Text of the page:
It's fine if Shulgasser didn't like the movie; we live in a free country, after all. But instead of giving us even one reason why it's worthy of only one star, Shulgasser spent the first half of the article championing herself and berating the rest of the country with childish generalizations (confidential to Barbara: You don't have to be a "40-year-old" to understand history. At least, I don't.), and wrapped up the piece with the same who-played-who rundown that appears in the centerpiece of every movie review. One wonders if Shulgasser actually saw the film, or just visited the official Web site.

I haven't quite graduated from college yet and I'm taking six classes in the fall, but please don't let that discourage you from giving me Barbara's next assignment. Because I'd rather lose a good night's sleep to a word processor every now and then than to see such terrible work in the Tribune again.

Ahem. In as official a tone as I can muster (OK, so I'm smirking ...): I'm applauding Mr. O'Keefe for a couple of reasons:

1. He's obviously a passionate newspaper reader.

2. He's got an opinion of his own, and he's not afraid to share it. There's something awfully refreshing about that. (Let's just hope Ms. Shulgasser isn't the hiring editor when Billy comes to the Trib looking for work. As much as I love him, he can't be a campus correspondent forever!! :>)

Why am I sharing all of this?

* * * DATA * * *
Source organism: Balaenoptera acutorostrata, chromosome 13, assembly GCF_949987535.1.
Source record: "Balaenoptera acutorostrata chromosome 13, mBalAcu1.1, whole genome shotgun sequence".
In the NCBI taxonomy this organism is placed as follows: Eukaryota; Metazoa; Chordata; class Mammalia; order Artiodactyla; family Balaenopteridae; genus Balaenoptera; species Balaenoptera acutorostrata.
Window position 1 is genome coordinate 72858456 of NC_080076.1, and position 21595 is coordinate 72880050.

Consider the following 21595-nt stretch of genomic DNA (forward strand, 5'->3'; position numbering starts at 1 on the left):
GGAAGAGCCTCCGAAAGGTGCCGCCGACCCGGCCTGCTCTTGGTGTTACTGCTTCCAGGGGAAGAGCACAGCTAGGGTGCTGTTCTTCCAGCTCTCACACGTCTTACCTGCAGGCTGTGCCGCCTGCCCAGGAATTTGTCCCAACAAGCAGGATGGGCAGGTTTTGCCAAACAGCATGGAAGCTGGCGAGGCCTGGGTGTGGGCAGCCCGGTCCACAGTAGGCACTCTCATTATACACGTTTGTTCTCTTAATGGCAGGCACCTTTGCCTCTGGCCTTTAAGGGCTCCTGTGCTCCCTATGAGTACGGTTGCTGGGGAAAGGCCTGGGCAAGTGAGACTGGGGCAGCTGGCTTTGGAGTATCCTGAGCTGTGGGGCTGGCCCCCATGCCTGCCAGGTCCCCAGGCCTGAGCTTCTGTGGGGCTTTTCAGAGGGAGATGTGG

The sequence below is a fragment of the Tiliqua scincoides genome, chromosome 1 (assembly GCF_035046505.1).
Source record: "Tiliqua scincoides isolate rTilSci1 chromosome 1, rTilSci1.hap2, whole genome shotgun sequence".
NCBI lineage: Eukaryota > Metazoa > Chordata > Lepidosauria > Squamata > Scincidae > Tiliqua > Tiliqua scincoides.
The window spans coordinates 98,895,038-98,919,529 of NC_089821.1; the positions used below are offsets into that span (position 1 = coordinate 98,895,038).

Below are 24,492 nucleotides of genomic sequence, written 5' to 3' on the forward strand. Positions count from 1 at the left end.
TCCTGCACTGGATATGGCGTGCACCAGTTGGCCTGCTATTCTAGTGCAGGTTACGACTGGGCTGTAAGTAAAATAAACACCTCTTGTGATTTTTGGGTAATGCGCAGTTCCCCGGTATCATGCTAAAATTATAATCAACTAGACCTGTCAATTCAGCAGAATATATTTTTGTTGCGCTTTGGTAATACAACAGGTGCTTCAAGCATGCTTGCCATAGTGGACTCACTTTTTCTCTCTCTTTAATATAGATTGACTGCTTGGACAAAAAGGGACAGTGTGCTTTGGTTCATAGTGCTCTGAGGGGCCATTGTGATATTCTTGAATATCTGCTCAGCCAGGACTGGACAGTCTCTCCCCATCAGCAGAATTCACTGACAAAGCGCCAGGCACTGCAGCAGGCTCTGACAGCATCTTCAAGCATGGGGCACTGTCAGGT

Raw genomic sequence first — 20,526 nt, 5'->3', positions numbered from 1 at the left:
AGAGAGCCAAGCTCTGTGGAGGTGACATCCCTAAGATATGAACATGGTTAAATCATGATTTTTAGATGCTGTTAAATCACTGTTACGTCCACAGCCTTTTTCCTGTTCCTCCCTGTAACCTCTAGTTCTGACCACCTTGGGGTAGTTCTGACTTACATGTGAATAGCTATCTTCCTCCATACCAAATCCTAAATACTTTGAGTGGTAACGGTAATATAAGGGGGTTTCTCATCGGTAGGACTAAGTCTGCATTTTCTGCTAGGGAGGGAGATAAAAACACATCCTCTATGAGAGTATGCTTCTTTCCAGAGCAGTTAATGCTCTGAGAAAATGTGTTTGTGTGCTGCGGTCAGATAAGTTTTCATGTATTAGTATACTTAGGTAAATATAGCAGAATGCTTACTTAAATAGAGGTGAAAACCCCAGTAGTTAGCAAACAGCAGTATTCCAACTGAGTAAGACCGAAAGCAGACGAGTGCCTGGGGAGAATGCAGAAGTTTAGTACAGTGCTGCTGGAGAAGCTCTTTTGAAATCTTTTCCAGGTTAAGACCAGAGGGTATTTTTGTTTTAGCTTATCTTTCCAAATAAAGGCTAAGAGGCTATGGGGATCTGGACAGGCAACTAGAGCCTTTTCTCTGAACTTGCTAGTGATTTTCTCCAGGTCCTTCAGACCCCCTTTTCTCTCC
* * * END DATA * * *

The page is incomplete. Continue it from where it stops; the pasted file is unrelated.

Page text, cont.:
Billy’s letter reminds me of some much larger issues I should address before you head into the big, bad world of full-time work.

I encourage each and every one of you to read the news! Don't just talk about covering it. Read the news, and pay attention to how it is gathered and presented. Be engaged. Write letters to the editor and columns for the op-ed pages. Join professional organizations, such as the Society of Professional Journalists. Advance causes supporting journalism and its integrity. You don't have to accept poor reporting, poor newsroom policy, poor management, poor behavior — or just about any other poor thing you can think of from your colleagues and supervisors.

Make change, positive change, everywhere you work. It doesn't have to be anything earth shattering, but do something. I've heard of reporters forming writing groups and adult literacy programs and organizing fundraisers to benefit journalism. You can, too.

But while you’re out there trying to help journalism, always choose your battles carefully. Be gracious and warm. Be professional and direct. Be firm but kind when doing your job or letting others in the newsroom know what you think. Plenty of insanely talented jerks never get anywhere despite their insane talent. Why? Because they're jerks!

Journalists — particularly young ones — often have a tough time knowing when to speak up, to push for change in their newsroom, in the industry. They're nervous and constantly scratching to get their first big promotion. So, they often say what folks want to hear rather than what actually needs to be said.

Don't lose sight of what's important: the improvement and protection of journalism. Let that be your overarching mission, and you’ll earn plenty of respect.

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Eugene S. Pulliam National Journalism Center
3909 N. Meridian St.
Indianapolis, IN 46208
317/927-8000 | Fax: 317/920-4789